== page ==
There are many different organic certifying agencies around the world: QAI, Orgeon Tilth, CCOF, G.O.C.A, Organic Certifiers are just a few of the organizations in the United States.
What do these agencies do and why are they necessary? These regulatory agencies are established to protect the consumer and ensure organic quality so a consumer can be confident that the final product they are purchasing is indeed a truly organic product.
In the early days of the organic movement, most growers were small farms and they would sell their goods directly to the consumer at farmer's markets or other outlets. Consumers could talk to the growers about their organic food product lines and learn how they were grown. Now, however, organic products are much more popular and are more often sold at large supermarkets. This removes the consumer's direct contact with the farmer or manufacturer.
How can you differentiate between the various agencies and certifications? Each regulatory agency has its own requirements and guidelines - some are more stringent than others. Learn the difference between the various organic certification seals, find one whose guidelines meet your organic goals and begin looking for organic product lines certified by those specific agencies.
And until there is a standard for the organic certification of beauty products, another good way to evaluate the purity and "organic-ness" of a product is to read ingredient labels and contact manufacturer's to find out their philosophies and policies.
Obligé By Nature proudly states that the ingredients in our products are certified organic.
We purchase our ingredients from all over the world. The owner, Dr. Petit has been involved in natural health care all of his life. Over the past several decades, he has researched and tested organic ingredients from many different countries and has found the agricultural farms that produce only the finest organic ingredients and essential oils that hold up to his high standards to include in our products. Most of these farms are certified organic by the certifying agency for that country/continent. Dr. Petit will not purchase or use an ingredient in his products that is not up to his standards. He may try 20 different farms that grow Rose Geranium, for example, but if the quality and aroma of the ingredient is not superior (and after decades in natural health he knows what characteristics a superior ingredient should have) then he will not buy that ingredient and will exclude it from his products, rather than purchase inferior ingredients to use.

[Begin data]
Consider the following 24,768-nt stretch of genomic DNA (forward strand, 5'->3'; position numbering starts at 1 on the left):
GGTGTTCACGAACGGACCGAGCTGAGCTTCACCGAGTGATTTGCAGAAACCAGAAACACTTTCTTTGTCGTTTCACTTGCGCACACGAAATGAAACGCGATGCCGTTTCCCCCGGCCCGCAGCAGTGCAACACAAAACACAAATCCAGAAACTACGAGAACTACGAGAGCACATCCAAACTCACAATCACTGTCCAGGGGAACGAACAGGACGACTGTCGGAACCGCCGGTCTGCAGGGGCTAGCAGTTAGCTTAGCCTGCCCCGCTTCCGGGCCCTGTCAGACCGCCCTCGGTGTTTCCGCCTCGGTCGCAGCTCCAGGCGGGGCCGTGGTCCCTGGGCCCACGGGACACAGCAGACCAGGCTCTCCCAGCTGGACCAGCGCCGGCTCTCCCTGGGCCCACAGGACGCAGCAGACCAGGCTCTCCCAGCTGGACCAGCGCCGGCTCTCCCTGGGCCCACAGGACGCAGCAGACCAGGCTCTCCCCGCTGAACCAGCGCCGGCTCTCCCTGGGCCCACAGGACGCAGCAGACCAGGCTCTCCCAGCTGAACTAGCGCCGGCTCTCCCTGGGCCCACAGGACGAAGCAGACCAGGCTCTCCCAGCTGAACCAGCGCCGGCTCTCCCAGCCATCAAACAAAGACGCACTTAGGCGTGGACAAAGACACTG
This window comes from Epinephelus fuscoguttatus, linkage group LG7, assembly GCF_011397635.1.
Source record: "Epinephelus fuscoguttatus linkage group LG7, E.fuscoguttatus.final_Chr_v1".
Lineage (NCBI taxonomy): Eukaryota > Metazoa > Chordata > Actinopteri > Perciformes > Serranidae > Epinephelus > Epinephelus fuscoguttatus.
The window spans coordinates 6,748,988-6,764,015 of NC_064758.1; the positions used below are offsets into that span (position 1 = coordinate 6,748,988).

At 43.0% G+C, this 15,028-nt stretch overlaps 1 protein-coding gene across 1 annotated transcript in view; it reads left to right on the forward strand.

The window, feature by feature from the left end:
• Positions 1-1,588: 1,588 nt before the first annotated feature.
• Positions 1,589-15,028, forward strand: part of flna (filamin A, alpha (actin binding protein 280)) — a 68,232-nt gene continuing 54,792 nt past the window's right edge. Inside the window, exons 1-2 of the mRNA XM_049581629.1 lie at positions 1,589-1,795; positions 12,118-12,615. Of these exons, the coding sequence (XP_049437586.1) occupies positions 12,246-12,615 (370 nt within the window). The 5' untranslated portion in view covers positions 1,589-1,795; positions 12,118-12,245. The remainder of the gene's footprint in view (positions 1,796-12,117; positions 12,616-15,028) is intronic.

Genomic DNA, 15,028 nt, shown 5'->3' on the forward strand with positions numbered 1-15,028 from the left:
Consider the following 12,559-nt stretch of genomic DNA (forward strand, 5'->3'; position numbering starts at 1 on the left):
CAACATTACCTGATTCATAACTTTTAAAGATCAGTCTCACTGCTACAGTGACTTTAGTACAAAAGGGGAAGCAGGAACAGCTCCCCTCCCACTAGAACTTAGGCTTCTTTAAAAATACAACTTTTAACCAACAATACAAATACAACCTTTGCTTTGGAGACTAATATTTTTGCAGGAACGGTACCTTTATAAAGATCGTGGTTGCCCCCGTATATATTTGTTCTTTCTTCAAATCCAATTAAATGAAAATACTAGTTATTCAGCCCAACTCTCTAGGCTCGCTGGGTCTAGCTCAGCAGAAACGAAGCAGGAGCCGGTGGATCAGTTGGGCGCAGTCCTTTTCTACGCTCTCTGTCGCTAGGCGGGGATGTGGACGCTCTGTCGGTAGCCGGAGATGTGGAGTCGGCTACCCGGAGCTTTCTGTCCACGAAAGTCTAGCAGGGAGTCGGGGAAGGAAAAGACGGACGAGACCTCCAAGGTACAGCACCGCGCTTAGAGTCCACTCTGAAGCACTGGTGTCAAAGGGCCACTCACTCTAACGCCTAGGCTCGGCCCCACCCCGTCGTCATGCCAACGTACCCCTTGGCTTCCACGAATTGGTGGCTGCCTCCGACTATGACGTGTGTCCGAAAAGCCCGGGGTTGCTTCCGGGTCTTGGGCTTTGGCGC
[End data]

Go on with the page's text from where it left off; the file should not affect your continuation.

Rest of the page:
At this time, the United States does not have standards for certifying personal care and beauty products. The FDA does not define or regulate the term "organic" as it applies to cosmetics, body care, or personal care products. And while the USDA, through their National Organic Program (NOP), does regulate the term "organic" - it is designed for food and agriculture ONLY and provides for certification of an organic process or system of agriculture and not certification of products themselves as "organic". The USDA is waiting for the NSF (the United States public health and safety company) to release their personal care standards for organics before the USDA adopts it or creates its own private personal care standard program. Until then, personal care product manufacturers must wait to become a USDA certified organic manufacturer and use the USDA Organic seal. However, manufacturers are allowed to and we do list on our product labels the ingredients we use from farms whose ingredients are already certified organic by the USDA or any other out of the country certification agencies.
Some agencies define a requirement level that is superior to the conventional regulation governing cosmetics, thereby guaranteeing the genuine practice of environmental respect throughout the production line, respect for the consumer and the promotion of natural substances of a superior ecological quality.